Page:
Publications by authors named "Fatima Suhaib"

2 Publications

  • Page 1 of 1

Microwave-assisted synthesis and in vitro osteogenic analysis of novel bioactive glass fibers for biomedical and dental applications.

Biomed Mater 2018 10 31;14(1):015005. Epub 2018 Oct 31.

Interdisciplinary Research Centre in Biomedical Materials, COMSATS University Islamabad, Lahore Campus, Lahore 54000, Pakistan.

Glass fiber-based materials have gained interest for use in biomedical and dental applications. The aim of this study was to make E-glass fiber bioactive by a novel method using the microwave irradiation technique. Industrial E-glass fibers were used after surface activation with the hydrolysis method. The ratio of calcium and phosphorous precursors was set at 1.67. After maintaining the pH of the calcium solution, E-glass fibers in two ratios, i.e. 30% (nHA/E30) and 50% (nHA/E50) wt/wt, were added. The phosphorous precursor was added later and the solution was irradiated in a microwave to obtain nano-hydroxyapatite (nHA) particles on E-glass fibers. The structural, physical and in vitro biocompatibility analyses of the resulting materials were conducted. The expression of osteopontin (OPN) and collagen (Col) type 1 was measured by reverse transcription polymerase chain reaction (RT-PCR) and comparison was made between all the groups. Fourier transform infrared spectroscopy and x-ray diffraction showed characteristic peaks of nHA, and a change in the peak intensities was observed with an increase in the concentration of E-glass fibers. Scanning electron microscopic (SEM) images confirmed the homogenous adhesion of nHA spherical particles all over the fibers. Cell viability with mesenchymal stem cells showed growth, proliferation, and adhesion. All the materials were able to upregulate the expression of the OPN and Col, where gene expression was highest in nHA followed by nHA/E30 and nHA/E50. The bioactive glass fibers were synthesized in the shortest time and showed osteogenic properties. These materials have the potential for use in bone tissue engineering, dental prosthesis, and tooth restoration.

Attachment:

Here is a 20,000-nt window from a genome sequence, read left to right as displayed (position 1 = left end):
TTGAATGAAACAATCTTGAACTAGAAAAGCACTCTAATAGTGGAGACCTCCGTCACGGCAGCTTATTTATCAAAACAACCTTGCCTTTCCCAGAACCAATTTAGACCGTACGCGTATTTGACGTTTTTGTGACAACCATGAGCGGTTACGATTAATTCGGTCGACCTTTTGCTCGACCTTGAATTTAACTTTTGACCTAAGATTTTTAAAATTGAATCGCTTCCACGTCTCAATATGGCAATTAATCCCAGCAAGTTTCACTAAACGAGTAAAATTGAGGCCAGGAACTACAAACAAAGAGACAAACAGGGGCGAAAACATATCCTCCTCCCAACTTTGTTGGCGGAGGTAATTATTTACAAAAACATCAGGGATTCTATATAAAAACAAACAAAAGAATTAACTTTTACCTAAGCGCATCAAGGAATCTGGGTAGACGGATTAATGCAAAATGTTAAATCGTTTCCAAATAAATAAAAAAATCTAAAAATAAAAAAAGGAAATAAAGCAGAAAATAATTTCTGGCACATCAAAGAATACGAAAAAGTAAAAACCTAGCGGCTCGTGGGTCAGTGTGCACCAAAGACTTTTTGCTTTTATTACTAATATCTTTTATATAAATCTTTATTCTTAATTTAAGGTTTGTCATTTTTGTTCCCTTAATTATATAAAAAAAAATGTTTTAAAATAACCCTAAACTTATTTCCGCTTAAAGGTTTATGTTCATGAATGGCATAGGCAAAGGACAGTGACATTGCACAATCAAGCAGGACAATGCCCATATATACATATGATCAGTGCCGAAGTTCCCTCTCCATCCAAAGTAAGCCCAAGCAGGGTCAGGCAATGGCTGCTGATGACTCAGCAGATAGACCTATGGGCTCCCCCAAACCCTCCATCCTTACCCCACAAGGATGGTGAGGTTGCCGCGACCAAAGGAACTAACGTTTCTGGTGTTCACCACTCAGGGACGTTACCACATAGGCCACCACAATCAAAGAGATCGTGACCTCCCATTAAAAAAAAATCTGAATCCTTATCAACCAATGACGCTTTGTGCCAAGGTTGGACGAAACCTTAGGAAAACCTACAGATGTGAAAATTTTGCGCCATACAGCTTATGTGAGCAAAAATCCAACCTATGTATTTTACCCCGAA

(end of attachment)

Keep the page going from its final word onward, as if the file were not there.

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http://dx.doi.org/10.1088/1748-605X/aae3f0DOI Listing
October 2018

Oral assessment of children with autism spectrum disorder in Rawalpindi, Pakistan.

Autism 2019 01 27;23(1):81-86. Epub 2017 Oct 27.

Army Medical College, National University of Medical Sciences, Pakistan.

Comparison of oral health status, dental needs and dietary habits of children with autism and their healthy siblings. In this cross-sectional study, oral hygiene measures, sugar consumption and dental examination of 58 Pakistani children with autism spectrum disorder were assessed and compared to 27 of their siblings without autism spectrum disorder. Questionnaires were distributed to their parents regarding oral hygiene measures, dietary habits and past dental experiences. Clinical examination for the presence of dental caries, periodontal disease or parafunctional habits was carried out and findings were associated with the mother's education. Children with autism had a higher incidence of caries (50%) as compared to their healthy siblings (22.2%). Significant differences were observed between the groups regarding frequency of brushing and independent brushing. Dental plaque was observed on anterior teeth in 24% children with autism spectrum disorder as compared to 14% in the control group. Trauma due to self-injurious behaviour and bruxism was also recorded and compliance during clinical examination was noted in children with autism spectrum disorder. There was no significant difference in sugar consumption between children with autism spectrum disorder and their healthy siblings. Children with autism had greater dental needs and were more prone to developing dental problems as compared to their healthy siblings.
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http://dx.doi.org/10.1177/1362361317730299DOI Listing
January 2019